The appellation “deli” means something very different in New York than in smaller towns. Whereas most delis in the world are establishments that specialize in selling sandwiches and cold cuts, the typical New York deli is a place on the corner where you can pick up toilet paper, a bag of chips, and a 6-pack. If it sells sandwiches, they’re usually not something you want to sink your teeth into.
Williamsburg’s Big Apple Deli (671 Grand St., Brooklyn–map) is an exception to the rule. While it superficially resembles your typical corner store, a trip to the deli counter is a pleasant surprise, especially when you’re craving a cheesesteak. Once you choose between six different cheeses, the man behind the counter pulls out not a tub of precooked steak, but a whole slab of fresh meat and raw sliced onion and peppers. He cooks up your steak fresh, slicing it as he goes, then melts the cheese in with the meat and sauteed veggies so it pervades your whole sandwich and your every bite.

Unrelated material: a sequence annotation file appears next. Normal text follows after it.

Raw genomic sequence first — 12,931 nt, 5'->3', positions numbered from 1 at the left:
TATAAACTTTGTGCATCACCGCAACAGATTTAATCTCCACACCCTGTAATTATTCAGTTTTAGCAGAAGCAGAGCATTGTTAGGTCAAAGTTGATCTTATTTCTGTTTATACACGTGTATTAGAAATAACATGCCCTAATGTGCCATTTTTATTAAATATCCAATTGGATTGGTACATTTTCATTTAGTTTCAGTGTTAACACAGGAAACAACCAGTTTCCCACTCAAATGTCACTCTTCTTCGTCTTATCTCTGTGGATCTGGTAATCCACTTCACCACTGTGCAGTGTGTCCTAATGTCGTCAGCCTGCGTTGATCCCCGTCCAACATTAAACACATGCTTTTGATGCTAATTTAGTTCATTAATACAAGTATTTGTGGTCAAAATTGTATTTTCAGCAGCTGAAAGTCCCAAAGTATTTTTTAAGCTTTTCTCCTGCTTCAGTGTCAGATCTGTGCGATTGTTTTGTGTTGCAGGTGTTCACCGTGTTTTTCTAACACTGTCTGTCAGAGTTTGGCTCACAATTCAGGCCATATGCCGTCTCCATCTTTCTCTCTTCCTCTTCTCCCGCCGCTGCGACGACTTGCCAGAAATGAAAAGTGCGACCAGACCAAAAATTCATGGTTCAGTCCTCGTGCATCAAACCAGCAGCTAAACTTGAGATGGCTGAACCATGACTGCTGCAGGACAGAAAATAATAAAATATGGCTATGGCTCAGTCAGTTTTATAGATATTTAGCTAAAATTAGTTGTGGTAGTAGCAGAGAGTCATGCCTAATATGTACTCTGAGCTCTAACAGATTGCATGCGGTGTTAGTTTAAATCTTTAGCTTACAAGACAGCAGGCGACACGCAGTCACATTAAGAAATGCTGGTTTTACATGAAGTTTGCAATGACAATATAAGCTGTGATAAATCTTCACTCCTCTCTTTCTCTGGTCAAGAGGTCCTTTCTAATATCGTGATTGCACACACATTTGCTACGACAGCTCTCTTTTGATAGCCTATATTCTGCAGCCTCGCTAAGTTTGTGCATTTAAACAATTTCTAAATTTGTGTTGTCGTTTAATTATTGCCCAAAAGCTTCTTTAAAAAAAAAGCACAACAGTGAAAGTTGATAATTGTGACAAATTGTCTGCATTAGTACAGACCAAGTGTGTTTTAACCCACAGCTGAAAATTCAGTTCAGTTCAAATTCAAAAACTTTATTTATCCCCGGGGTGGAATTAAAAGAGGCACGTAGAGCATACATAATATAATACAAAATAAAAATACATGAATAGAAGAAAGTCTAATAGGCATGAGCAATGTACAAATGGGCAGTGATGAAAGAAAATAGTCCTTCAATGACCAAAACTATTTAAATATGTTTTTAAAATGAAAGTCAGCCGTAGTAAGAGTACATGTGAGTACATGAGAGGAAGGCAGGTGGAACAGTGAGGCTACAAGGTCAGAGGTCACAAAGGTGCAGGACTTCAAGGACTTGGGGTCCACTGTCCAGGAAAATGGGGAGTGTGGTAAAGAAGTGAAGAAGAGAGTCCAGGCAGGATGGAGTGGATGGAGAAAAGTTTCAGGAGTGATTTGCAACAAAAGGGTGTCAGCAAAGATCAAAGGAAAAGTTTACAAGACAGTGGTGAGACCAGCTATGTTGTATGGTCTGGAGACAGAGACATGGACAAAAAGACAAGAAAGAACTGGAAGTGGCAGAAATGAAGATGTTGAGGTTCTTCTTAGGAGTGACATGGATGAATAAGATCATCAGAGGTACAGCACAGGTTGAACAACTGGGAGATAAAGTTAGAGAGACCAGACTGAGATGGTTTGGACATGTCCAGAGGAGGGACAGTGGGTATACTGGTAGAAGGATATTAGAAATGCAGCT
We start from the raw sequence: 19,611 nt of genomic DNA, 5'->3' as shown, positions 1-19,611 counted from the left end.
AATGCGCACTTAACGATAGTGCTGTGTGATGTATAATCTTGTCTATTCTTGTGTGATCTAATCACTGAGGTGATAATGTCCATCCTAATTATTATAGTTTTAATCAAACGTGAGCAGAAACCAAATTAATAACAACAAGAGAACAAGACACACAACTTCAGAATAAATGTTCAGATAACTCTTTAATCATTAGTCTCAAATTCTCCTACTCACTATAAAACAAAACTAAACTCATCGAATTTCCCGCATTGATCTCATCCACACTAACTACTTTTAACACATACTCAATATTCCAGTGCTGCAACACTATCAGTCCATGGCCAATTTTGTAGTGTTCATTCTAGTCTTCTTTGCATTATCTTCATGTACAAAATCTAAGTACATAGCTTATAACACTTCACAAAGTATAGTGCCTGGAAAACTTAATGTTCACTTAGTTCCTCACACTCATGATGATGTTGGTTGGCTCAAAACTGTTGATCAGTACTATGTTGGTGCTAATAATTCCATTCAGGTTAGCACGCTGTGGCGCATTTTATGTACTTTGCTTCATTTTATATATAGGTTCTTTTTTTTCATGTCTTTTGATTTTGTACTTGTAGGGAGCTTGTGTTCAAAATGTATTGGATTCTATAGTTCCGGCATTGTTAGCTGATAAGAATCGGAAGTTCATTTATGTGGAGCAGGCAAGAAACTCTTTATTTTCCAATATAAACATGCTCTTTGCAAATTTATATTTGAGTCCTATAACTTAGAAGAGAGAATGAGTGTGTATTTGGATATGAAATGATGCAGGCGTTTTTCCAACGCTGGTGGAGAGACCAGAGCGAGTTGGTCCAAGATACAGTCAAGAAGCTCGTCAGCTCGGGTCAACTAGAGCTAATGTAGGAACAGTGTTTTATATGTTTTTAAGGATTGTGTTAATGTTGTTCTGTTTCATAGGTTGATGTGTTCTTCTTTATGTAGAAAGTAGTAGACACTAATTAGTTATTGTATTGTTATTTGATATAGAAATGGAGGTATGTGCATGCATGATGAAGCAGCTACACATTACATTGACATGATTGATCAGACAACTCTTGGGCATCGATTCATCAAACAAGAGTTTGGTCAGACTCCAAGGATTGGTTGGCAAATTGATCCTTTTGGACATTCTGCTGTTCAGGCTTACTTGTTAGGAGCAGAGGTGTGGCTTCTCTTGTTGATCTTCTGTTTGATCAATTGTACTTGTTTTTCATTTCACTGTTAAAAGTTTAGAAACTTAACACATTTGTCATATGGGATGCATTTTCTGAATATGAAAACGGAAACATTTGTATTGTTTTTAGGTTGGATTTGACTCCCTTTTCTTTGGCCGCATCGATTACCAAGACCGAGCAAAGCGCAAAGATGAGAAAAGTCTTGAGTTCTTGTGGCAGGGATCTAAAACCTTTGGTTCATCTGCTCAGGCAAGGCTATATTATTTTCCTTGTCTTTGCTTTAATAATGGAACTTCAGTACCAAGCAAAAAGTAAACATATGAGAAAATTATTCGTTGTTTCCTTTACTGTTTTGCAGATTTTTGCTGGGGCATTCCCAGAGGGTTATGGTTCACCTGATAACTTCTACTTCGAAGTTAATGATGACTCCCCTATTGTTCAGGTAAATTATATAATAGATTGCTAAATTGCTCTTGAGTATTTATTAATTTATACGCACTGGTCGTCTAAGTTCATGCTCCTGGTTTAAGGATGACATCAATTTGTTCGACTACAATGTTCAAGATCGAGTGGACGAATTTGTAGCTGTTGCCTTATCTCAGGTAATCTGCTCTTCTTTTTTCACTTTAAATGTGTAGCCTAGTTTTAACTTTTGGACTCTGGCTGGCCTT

After about 5 minutes, you get your meat piled on a soft, fresh roll for just $4 for a round roll, $5 for a hero. There’s no seating, so take your spoils to one of many nearby bars and enjoy it with a cold one. Big Apple is open at least as late as any bar you know, so if you’re having late night hunger pangs, consider it your promised land.